Art-o-mat at Meow Wolf

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This is one of the postcards I bought in the Meow Wolf gift shop.

After a little more than two hours in Meow Wolf’s House of Eternal Return in Santa Fe, NM, The Man and I thought we had seen all there was to see. (Spoiler alert: We didn’t. The Man saw a photo of a ship on a magnet in the gift shop and realized we hadn’t laid eyes on the actual structure. We had no idea how to get to the ship at the time, so we decided we were ready to leave. We think we know how to find the ship now, which is one of the reasons we want to go back.)

Anyway, we were on our way to the Meow Wolf gift shop so I could pick up a couple of postcards (and two is all I bought since they cost $1 each), when I saw it: the Art-o-mat®.

The Art-o-mat® in the Meow Wolf lobby. Isn’t it lovely? I think the color scheme is fantastic! And that sugar skull…swoon!

I’d heard of Art-o-mat® machines, although the term for them in my brain was “art vending machine.” I’d maybe even seen one, somewhere, but I’d never bought art from one before. I figured if there was ever a time and place for buying art from a vending machine, that time and place was now, in the lobby of one of the greatest art spaces I had ever experienced.

What exactly is an Art-o-mat®, you may ask? According to the Art-o-mat® website,

Art-o-mat® machines are retired cigarette vending machines that have been converted to vend art. There are over 100 active machines in various locations throughout the country.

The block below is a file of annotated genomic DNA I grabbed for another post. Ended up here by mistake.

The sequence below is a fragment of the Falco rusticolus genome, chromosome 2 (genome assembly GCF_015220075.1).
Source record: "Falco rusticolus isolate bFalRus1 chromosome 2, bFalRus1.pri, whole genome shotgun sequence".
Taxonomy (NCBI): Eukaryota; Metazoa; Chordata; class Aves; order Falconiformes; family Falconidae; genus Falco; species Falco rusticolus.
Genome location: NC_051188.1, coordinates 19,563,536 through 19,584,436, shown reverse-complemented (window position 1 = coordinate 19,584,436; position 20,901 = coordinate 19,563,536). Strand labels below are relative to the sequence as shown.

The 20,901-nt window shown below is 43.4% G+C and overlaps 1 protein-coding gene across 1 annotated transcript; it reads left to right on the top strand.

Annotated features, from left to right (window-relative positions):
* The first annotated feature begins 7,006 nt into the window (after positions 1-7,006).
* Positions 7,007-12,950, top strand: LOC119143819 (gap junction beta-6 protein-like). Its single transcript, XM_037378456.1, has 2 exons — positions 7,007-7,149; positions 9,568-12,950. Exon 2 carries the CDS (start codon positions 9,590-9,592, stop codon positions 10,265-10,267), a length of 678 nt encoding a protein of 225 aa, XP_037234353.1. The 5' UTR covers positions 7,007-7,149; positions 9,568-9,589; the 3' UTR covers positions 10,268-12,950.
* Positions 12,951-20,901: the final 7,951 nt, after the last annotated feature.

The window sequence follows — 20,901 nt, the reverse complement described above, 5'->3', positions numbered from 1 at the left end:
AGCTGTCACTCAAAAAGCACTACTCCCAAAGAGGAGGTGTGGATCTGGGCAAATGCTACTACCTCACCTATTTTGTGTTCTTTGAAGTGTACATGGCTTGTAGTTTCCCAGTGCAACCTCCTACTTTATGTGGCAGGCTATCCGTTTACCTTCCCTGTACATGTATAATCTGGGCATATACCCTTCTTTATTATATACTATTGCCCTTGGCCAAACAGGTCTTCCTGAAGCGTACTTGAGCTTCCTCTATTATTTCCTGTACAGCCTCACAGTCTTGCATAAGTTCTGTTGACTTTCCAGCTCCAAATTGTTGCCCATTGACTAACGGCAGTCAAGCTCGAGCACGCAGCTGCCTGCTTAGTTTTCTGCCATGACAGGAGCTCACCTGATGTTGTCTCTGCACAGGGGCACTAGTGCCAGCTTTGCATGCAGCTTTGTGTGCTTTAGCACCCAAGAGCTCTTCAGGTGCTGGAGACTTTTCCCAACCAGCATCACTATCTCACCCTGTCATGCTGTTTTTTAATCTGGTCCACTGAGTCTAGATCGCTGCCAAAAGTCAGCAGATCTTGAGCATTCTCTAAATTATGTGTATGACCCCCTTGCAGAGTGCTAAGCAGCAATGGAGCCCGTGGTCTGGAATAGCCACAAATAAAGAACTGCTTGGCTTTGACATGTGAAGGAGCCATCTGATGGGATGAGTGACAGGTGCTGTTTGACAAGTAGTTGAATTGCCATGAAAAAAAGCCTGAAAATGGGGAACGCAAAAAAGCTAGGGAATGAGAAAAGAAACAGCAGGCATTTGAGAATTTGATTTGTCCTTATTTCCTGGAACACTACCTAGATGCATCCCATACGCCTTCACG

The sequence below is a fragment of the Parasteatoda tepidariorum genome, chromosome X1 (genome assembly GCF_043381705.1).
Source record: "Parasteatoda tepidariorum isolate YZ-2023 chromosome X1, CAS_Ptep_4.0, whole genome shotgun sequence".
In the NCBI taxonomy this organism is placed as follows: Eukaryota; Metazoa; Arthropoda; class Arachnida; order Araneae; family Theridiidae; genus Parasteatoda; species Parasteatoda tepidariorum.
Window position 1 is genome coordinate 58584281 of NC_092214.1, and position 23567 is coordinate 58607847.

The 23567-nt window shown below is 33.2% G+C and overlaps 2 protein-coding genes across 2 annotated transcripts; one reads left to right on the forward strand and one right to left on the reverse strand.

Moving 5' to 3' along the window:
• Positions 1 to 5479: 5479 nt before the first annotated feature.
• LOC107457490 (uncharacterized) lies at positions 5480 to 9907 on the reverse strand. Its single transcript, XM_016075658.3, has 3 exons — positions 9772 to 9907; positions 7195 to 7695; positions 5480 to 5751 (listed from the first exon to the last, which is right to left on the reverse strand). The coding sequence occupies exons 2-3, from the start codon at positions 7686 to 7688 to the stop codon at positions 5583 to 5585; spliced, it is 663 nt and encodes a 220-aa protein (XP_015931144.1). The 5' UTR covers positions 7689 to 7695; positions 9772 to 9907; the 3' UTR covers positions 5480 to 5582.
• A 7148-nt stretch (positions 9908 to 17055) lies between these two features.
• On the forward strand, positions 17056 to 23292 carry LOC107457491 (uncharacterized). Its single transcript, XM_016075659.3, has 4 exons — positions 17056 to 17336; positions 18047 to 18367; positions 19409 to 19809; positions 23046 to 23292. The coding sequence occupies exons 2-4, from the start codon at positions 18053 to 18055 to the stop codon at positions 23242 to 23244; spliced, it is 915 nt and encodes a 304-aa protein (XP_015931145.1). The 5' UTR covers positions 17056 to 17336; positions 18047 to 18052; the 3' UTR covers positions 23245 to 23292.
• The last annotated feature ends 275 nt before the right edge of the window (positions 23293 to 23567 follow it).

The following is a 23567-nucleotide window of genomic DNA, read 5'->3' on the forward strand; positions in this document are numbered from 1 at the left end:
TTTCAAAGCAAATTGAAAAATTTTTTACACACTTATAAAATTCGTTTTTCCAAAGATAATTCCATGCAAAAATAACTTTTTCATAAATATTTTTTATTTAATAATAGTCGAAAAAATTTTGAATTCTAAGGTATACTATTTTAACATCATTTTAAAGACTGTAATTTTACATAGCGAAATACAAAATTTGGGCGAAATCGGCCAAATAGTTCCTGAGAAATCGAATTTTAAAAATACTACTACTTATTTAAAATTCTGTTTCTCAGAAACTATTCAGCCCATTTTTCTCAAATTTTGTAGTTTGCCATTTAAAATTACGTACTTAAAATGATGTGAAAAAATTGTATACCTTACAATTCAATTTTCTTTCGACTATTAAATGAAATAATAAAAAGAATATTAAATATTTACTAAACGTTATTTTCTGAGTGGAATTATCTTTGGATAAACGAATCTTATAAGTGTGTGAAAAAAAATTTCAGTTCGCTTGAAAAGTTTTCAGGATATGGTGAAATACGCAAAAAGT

The site’s About page says,

The inspiration for Art-o-mat® came to artist Clark Whittington while observing a friend who had a Pavlovian reaction to the crinkle of cellophane…

In June 1997, Clark was set to have a solo art show at a local cafe, Penny Universitie in Winston-Salem, N.C. He used a recently-banned cigarette machine to create the first Art-o-mat®…The machine sold Clark’s black & white photographs mounted on blocks for $1.00 each…

AIC [Artists in Cellophane] is the sponsoring organization of Art-o-mat®. The mission of AIC is to encourage art consumption by combining the worlds of art and commerce in an innovative form. AIC believes that art should be progressive, yet personal and approachable…

My fortune as given to me by Alva, a robotic soothsayer from Portals Bermuda.

Do you have a $5 bill, I asked The Man. I’d broken my fiver to buy a pair of Meow Wolf chromadepth glasses (a waste of $1, as far as The Man and I were concerned) and spent another buck to have my fortune told by Alva, a robotic soothsayer from Portals Bermuda stationed in a glass cube in the arcade. I was now $2 short of buying a small piece of art from the Art-o-mat®.

Alva the soothsayer from Portals Bermuda

The Man pulled out his wallet, rummaged through it, and produced a $5 bill. Yes! Now we could choose which knob to pull.

Oh! What a decision! We had twenty choices after all! Twenty. Choices.

The top row had the name of a specific artist above each knob. Of course, I didn’t recognize any of the names. There was even information about what kind of art would be dispensed above some of the knobs. Did I want a leather key ring? Did I want matchbox art? I was overcome by choices.

On the second row, each knob was labeled “Random Art.” Maybe I would be better off if I let the Universe decide what piece of art I needed. Of course, there were still ten “Random Art” choices. I managed to narrow my choices down to two.

I narrowed my random art choices down to these two.

Should I go with creating a rainbow by buying art? (Note: I knew that buying art doesn’t really create rainbows even before I read the disclaimer.) Should a take a chance on an unknown artist? Although I’m not much of a gambler, I decided to go with taking a chance.

The Man fed the money into the bill acceptor of the sort one uses to get change at a car wash or laundromat. Now was my moment to pull the knob.

The aforementioned Art-o-mat® website answers the question What do you get? [from the dispenser] this way:

The experience of pulling the knob alone is quite a thrill, but you also walk away with an original work of art. What an easy way to become an art collector.